Charlie and Margaret Marder, political stars in 1960s Washington DC, know all too well how the tangled web of power in the nation's capital can operate. But while they long to settle into the comforts of home, Attorney General Robert Kennedy has other plans. He needs them to look into a potential threat not only to the presidency, but to the security of the United States itself.
Charlie and Margaret quickly find themselves on a flight to sunny Los Angeles, where they’ll face off against a dazzling world of stars and studios. At the center of their investigation is Frank Sinatra, a close friend of President John F. Kennedy and a rumored mob crony, whom Charlie and Margaret must befriend to get the inside scoop. But in a town built on illusions, where friends and foes all look alike, nothing is easy, and drinks by the pool at the Sands and late-night adventures with the Rat Pack soon lead to a body in the trunk of their car. Before they know it, Charlie and Margaret are being pursued by sinister forces from Hollywood’s stages to the newly founded Church of Scientology, facing off against the darkest and most secret side of Hollywood’s power.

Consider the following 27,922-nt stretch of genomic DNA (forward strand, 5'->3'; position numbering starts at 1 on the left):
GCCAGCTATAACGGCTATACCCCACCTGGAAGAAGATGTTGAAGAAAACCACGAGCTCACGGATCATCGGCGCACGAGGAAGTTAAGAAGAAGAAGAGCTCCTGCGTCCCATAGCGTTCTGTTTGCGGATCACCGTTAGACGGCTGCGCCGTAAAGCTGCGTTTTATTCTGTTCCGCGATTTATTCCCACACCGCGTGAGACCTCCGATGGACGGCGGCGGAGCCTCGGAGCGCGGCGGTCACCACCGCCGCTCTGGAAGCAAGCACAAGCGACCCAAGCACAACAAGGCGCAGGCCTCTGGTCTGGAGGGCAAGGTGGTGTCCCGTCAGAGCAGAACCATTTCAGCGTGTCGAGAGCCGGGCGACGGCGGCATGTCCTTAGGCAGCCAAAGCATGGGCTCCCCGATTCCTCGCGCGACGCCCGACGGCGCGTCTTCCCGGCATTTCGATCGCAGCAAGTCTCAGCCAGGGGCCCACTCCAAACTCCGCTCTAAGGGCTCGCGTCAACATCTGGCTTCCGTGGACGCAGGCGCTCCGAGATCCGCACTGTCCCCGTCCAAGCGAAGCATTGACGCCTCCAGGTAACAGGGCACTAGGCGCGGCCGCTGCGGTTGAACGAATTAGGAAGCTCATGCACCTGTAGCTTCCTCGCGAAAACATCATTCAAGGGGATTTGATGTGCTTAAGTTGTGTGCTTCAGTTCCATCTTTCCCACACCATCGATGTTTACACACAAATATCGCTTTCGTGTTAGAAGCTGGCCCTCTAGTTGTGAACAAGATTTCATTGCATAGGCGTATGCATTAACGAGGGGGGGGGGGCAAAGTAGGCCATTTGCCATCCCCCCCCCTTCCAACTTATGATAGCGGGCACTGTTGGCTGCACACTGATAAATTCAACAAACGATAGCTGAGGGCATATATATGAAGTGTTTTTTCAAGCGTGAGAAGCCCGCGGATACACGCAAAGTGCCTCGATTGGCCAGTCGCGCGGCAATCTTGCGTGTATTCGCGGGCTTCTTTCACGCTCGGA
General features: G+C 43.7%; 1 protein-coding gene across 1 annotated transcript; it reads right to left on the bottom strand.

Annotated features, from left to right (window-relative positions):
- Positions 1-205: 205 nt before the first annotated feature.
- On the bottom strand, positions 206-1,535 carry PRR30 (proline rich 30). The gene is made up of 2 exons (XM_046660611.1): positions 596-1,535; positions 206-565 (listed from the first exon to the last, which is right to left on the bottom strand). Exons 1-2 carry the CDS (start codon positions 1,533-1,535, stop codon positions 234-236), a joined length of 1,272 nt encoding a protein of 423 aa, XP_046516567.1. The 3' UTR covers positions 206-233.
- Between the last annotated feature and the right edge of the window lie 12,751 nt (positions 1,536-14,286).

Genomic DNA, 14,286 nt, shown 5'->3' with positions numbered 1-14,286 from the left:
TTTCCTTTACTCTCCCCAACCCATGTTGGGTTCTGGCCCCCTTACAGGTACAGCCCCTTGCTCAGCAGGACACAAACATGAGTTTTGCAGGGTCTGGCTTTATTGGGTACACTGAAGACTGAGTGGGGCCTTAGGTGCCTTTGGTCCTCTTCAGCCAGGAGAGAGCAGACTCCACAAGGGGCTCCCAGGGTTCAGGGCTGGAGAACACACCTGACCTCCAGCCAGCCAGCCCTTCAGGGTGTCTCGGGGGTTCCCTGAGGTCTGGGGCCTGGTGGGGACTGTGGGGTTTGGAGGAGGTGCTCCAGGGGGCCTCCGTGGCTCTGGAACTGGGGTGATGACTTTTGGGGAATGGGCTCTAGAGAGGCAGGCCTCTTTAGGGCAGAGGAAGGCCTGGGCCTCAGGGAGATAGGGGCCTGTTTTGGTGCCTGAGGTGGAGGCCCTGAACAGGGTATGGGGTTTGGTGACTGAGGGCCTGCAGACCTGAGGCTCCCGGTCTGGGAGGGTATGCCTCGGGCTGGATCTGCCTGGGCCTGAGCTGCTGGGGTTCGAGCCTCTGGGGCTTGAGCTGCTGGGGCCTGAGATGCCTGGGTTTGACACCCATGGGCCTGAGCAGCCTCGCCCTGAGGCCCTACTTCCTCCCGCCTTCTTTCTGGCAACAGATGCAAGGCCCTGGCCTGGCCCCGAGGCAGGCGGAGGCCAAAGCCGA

The Devil May Dance is the second novel from Jake Tapper, following in the series started by 2018's The Hellfire Club. It was released May 21, 2022, from Little Brown and Company.
Tapper continues to build out the world of his crime-stopping duo of Charlie and Margaret Marder. This time, he takes them out of their usual element and into the glitz and glamour of 1960's Hollywood. As he notes, he does take a few slight liberties with the timeline, but, for the most part, does manage to once again weave together an tapestry for his fictional world that involves noted real-life big names. This is one of those series where you should go with the flow, and you just might learn a little bit of history along the way. He has definitely done his research which he notes at the book's end.
I like how he builds upon his main characters from their first outing. Charlie is a WWII veteran who wrestles with his constant drinking. Margaret is an intelligent scientist with an insatiable and sometimes wreckless curious streak. This characters have some layers and flaws that interesting. The writer in me likes that a lot.
Something I am not a fan of is the way he does flashbacks though. Example: chapter 15 ends with a dramatic beat so the action then jumps in chapter 16 to New York City. However, we don't get the culmination of that dramatic beat until halfway through the chapter when we jump to a flashback. This is just one of several times I saw that technique in this book. It just throws me off. Mileage may vary.